Japan Geoscience Union Meeting 2018

Presentation information

[JJ] Oral

B (Biogeosciences) » B-CG Complex & General

[B-CG10] Phanerozoic biodiversity change: Extinction and diversification

Mon. May 21, 2018 9:00 AM - 10:30 AM 102 (1F International Conference Hall, Makuhari Messe)

convener:Yukio Isozaki(Department of Earth Science and Astronomy, Multi-disciplinary Sciences - General Systems Studies, Graduate School of Arts and Sciences, The University of Tokyo), Yusuke Sawaki(The University of Tokyo), Chairperson:Sawaki Yusuke(The University of Tokyo)

9:45 AM - 10:00 AM

[BCG10-04] Sulfur and carbon isotope profiles for Guadalupian-Lopingian paleo-atoll carbonates in Japan

*Teruyuki Maruoka1, Yukio Isozaki2 (1.Faculty of Life and Environmental Sciences, University of Tsukuba, 2.Graduate School of Arts and Sciences, The University of Tokyo)

Keywords:Guadalupian-Lopingian boundary, mass extinction, carbonate associated sulfate

The mass extinction event that occurred around the Guadalupian–Lopingian (or Middle-Late Permian) boundary (G-LB; 260 Ma) followed extremely high carbonate δ13C values (up to + 6 ‰) 1). This carbon isotopic signal was named the “Kamura event,” after the Kamura section in Japan1. To elucidate the environmental conditions during the G-LB mass extinction, we analyzed the sulfur isotope ratios of carbonate-associated sulfate (CAS) and the carbon isotope ratios of organic carbon in the Middle-Upper Permian carbonates of an accreted mid-oceanic paleo-atoll complex at Kamura in central Kyushu, Japan, which is where the Kamura event was first documented.

Although the extreme carbonate δ13C values corresponding to the Kamura event were accompanied by high organic matter δ13C values, the isotope differences between carbonate and organic matter (Δ13C) varied and were correlated with carbonate δ13C values throughout the Capitanian (late Guadalupian) and Wuchiapingian (early Lopingian). The Capitanian δ13C-Δ13C correlation can be understood if an unusually large reservoir of dissolved organic carbon (DOC) is assumed2). The decline in carbonate δ13C after the Kamura event indicates enhanced DOC oxidation. As the deep-sea Panthalassa had been well oxygenated during the Capitanian, the large DOC reservoir likely developed as a result of the expansion of mid-depth oxygen minimum zone (OMZ) in Panthalassa.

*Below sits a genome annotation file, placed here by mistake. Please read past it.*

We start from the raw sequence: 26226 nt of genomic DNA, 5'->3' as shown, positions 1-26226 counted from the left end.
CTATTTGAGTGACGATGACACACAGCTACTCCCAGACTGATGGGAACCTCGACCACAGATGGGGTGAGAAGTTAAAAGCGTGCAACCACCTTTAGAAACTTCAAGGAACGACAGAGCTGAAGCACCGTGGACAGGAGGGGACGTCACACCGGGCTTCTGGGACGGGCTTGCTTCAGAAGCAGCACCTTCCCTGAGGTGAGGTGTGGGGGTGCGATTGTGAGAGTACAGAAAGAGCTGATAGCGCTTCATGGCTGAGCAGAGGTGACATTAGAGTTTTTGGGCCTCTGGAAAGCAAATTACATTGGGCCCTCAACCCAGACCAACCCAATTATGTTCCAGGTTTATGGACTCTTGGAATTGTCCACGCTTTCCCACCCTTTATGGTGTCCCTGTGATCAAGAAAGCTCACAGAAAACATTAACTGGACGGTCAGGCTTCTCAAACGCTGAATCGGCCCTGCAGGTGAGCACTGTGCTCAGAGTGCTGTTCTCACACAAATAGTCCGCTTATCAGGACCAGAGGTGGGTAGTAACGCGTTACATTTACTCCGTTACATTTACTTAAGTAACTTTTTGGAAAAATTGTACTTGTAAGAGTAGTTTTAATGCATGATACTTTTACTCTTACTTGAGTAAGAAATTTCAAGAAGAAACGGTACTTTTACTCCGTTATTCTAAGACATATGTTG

The Wuchiapingian δ13C-Δ13C correlation, the slope of which differs from that of the Capitanian, can be explained by steady-state models in which incoming and outgoing carbon fluxes are balanced. The lower carbonate δ13C values occurred when the concentrations of atmospheric CO2 were higher, which likely induced global warming that could have suppressed oceanic circulation and, therefore, the supply of oxygen to the seafloor, which could enhance bacterial sulfate reduction. Therefore, the increased input of volcanic CO2 can decrease δ13C in carbonate and increase δ34S in sulfate, producing a negative δ13C-δ34S correlation, which was observed for the Wuchiapingian dataset. The intense volcanic activity might be limited to the G-L boundary and the middle Wuchiapingian, based on the lower δ13C values. As the decline in Middle Permian marine biodiversity began in the earlier half of the Capitanian period, these two volcanic events may not be the cause of the decline in biodiversity. The expansion of the OMZ during the Capitanian could have severely impacted the Middle Permian fauna.

1) Isozaki, Y., Kawahata, H., Ota, A., Glob. Planet. Change 55, 21-38 (2007).
2) Rothman, D.H., Hayes, J.M., Summons, R.E., Proc. Natl. Acad. Sci. 100, 8124-8129 (2003).